“hahahhaaahaha looney tones and billy and Mandy have better graphics to naruto XD”
some people will never accept this type of animation
you forget some episodes
like shippuden 166 and also shippuden 82 ,no action but in maybe in my opinion th e best episode after 133
Well I’m glad to hear that most people seem to have enjoyed the episode. Maybe I came off too critical sounding. Don’t get me wrong. I enjoyed the hell out of it. But unlike in previous instances, for once I can see both sides of the argument, whereas before I just shrugged the criticism off as sheer ignorance. It’s still a no-brainer to me that this episode is light-years more interesting than the rest of the show or most anime out there.
This is a great episode because hopefully it can spark the interest of people who don’t watch anime, not to mention people who do know a lot about animation but deride anime as being nothing but fancy drawings.
I like the ambition of that sketchy shot, and I like what it tried to do as far as exaggerating the guy’s expression to heighten the impact, but I’m just not too sure about the execution. I wish there would be more shots of animation that were so expressive and as full of life as that one is, rather than just still drawings with flapping mouths that the teenage fans of this series seems to prefer.
And finally, thanks for reminding me of Shippuuden 26. I did forget about that one. It’s another Atsushi Nigorikawa episode, and it was indeed quite an ambitious episode. He clearly set out to try to achieve the action density of the other Atsushi’s episodes. Though unfortunately the results are mostly lackluster with the occasional spark of fire. But definitely it’s worth a look to see what the local team (the Pierrot animators) were able to do when they put all their effort in. Hiroyuki Yamashita and Sesshagoro are there.
That’s another thing about this show… there are the tier-1 episodes like Wakabayashi’s and Toshiyuki Tsuru’s, then there are numerous other episodes like Shippuuden 26 that are fairly good if not outstanding, e.g. Naruto 19 was a Tsuru episode with a bit of nice work by Tetsuya Takeuchi, Shippuuden 4 had decent action work by Tsutomu Oshiro and Kiyomu Fukuda. Then there are all the little bits here and there by Hiroyuki Yamashita, and miscellaneous as-of-yet unidentified sequences of nice action such as that in Shippuuden 135, one of my favorites, etc etc.
Yeah, the Ohira boiler room scene totally worked for me the very first time I saw it, whereas this stuff… doesn’t. It feels stale and imitative. It’s just as you say - Ohira was just going where his instincts took him as an artist, and he made that movement work, whereas I get the feeling a lot of these young animators have too much reference material available, and are doing too much mere surface imitation rather than attempting to come to their own style. I assume that will happen eventually, given enough time. That’s why I like Ryotaro Makihara so much - he’s a relatively young face who is a great animator with a very strong voice and individual style. That’s what I want to see more of, not mere Kanada or Ohira copies.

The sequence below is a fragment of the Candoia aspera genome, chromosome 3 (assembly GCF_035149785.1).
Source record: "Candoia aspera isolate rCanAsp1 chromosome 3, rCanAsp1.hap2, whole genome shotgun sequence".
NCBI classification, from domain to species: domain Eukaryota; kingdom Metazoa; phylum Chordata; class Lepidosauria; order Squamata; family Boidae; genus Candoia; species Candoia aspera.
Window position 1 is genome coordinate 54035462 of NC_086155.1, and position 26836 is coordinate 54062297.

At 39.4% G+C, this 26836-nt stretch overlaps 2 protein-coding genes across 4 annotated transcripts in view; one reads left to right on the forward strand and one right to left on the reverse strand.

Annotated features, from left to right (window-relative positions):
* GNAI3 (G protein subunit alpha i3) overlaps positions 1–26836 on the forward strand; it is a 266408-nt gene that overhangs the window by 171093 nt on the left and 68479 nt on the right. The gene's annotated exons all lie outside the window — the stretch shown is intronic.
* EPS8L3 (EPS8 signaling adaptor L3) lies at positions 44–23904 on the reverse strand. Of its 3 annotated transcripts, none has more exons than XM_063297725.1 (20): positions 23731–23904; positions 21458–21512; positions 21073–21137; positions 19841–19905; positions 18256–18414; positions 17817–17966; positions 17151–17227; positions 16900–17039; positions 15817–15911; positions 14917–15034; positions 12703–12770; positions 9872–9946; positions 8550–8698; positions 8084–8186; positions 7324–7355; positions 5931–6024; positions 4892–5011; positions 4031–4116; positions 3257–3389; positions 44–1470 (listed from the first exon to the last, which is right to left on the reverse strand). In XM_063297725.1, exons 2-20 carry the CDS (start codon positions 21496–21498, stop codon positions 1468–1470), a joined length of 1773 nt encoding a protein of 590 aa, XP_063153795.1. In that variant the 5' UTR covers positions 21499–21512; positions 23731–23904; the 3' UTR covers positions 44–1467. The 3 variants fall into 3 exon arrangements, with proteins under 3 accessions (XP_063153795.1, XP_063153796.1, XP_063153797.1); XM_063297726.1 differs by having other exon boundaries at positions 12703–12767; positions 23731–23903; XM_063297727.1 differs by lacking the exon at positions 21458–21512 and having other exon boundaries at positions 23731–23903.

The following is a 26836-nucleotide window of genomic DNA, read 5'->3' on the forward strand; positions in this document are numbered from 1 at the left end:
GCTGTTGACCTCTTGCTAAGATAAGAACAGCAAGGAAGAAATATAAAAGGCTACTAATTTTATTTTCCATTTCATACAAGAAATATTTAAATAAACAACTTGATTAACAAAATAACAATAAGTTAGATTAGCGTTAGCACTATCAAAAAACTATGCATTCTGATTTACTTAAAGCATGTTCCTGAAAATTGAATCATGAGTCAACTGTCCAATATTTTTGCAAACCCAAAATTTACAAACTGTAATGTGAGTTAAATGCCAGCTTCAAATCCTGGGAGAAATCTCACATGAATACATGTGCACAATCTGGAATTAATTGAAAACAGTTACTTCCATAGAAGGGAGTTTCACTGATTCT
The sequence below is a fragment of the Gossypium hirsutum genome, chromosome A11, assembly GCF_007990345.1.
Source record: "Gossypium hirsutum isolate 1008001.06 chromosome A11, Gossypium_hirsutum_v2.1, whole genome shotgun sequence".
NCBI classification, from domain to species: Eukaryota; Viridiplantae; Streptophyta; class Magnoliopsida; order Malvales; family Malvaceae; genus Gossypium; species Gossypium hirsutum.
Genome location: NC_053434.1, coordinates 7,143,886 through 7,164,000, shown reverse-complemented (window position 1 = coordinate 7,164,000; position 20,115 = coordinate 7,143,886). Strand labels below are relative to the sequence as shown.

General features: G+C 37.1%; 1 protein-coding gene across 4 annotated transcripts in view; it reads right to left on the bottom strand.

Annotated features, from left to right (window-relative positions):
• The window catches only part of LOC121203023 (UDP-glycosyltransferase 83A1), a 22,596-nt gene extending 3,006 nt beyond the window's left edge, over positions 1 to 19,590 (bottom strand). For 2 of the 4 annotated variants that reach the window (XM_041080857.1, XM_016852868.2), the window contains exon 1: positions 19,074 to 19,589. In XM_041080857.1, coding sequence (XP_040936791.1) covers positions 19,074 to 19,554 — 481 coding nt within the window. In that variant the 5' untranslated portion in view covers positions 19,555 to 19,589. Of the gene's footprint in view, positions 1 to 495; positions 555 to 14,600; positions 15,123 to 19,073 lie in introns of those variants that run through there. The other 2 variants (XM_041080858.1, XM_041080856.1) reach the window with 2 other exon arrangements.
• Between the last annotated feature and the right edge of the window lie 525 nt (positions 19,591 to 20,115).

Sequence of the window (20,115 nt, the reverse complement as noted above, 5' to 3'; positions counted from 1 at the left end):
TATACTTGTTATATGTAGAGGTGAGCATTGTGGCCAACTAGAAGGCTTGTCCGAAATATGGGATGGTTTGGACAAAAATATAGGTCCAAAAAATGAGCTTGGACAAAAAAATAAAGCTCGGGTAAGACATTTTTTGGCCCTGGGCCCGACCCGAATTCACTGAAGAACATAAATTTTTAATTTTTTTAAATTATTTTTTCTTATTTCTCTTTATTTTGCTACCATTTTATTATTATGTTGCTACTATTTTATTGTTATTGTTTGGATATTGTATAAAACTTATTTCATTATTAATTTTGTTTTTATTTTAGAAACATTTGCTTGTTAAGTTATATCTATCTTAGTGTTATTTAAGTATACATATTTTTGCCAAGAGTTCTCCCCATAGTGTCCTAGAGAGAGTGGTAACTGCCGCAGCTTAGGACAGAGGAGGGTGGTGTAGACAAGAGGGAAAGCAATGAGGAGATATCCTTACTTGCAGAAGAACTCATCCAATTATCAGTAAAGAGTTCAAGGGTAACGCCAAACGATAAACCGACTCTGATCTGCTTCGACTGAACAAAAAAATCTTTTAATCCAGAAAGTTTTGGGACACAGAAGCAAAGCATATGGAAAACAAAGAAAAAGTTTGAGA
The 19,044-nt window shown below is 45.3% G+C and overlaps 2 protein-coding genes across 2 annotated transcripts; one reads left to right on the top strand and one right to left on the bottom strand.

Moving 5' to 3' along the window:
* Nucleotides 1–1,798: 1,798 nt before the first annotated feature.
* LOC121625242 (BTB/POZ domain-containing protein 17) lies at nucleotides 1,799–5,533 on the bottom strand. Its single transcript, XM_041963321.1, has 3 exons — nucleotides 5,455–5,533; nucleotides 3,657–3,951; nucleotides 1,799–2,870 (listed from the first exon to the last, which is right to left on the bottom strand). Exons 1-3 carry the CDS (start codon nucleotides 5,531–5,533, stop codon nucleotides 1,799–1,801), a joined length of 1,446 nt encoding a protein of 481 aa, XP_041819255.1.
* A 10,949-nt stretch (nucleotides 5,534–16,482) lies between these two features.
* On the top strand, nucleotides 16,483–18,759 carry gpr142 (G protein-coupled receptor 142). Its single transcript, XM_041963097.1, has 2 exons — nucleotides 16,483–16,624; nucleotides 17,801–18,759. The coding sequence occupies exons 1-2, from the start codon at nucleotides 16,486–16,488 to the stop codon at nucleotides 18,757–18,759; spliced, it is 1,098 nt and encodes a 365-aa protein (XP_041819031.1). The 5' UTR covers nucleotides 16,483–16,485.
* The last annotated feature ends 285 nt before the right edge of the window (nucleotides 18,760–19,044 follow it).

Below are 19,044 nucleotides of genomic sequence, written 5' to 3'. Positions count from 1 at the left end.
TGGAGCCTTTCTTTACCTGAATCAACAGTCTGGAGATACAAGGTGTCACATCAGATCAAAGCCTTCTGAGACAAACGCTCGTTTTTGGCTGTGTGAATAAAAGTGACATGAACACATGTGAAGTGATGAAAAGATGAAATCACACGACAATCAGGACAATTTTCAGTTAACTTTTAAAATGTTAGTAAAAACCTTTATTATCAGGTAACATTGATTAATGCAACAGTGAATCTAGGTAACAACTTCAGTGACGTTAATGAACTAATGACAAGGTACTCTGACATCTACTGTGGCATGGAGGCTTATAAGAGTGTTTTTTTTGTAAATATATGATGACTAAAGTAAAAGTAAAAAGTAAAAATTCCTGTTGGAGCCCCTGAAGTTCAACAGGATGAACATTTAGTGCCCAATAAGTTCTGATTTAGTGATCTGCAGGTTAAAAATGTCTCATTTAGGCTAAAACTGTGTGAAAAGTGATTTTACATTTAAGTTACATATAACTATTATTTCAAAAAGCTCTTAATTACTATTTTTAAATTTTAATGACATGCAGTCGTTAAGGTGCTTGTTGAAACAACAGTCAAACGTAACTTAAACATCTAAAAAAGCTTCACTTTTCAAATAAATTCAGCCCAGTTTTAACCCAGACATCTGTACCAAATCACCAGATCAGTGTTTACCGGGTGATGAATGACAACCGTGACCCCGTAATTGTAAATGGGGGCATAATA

I find it amusing to read the contortions some fans go through to explain why the animation in this and Wakabayashi’s other episodes is supposedly bad, instead of loosening up and just enjoying a spectacle that only happens once every few years. I wouldn’t put too much stock in the negative comments.
Oh, and by ‘gif’ I meant ‘gif animation’. Both Shingo Yamashita and Kenichi Kutsuna started out drawing animation using gif animation software in their free time for fun and sharing them online. This acted as their portfolio that got them into the industry.
Thanks for the additions. I did totally forget to mention 166.
I agree, 82 was a nice drama episode by Tsuru, like 166 (though 166 had some nice action too). But I didn’t forget it - it’s not an action episode. That was a list of action episodes. At least with the action episodes any random person can watch and enjoy them without needing to know anything about the story or the characters, which you kind of do to appreciate the drama episodes. They’re good ambassador episodes.
You make a great point about “having too much” material to work with. The very same thing happend at Disney. You had many aspiring animators drawing “mannered” imitations of movements or gestures by the 9 old men, so enamored with their heroes, instead of going to a mirror or heading outside and observing life.
I see no reason why Japanese animators should be any different. We all have our influences and it’s hard not to let them creep in, but guys like Kanada might have likely been reacting to something they saw missing in the animation field and wanted to explore that frontier.
I think too, as animation and comics(In the states) for that matter have become more and more about style and over-wrought designs, the animators are increasingly slaves to tight “on model” drawings that tend to kill dynamic, exuberant or fluid animation drawing.
Designing animate-able characters that can take a bit of squash and stretch, I think is a true art and necessary to make the job of animators possible.
That sketchy scene you’re talking about… I think it was animated by Yamashita himself. He animated the water afterwards, as well.
I wasn’t planning on doing a precise breakdown, but Yamashita just posted the breakdown on his web site, so I figured I might as well translate it in case anyone is interested.
Shingo Yamashita did the first ~100 shots, i.e. the first 7 or so minutes up to Naruto crushing his necklace.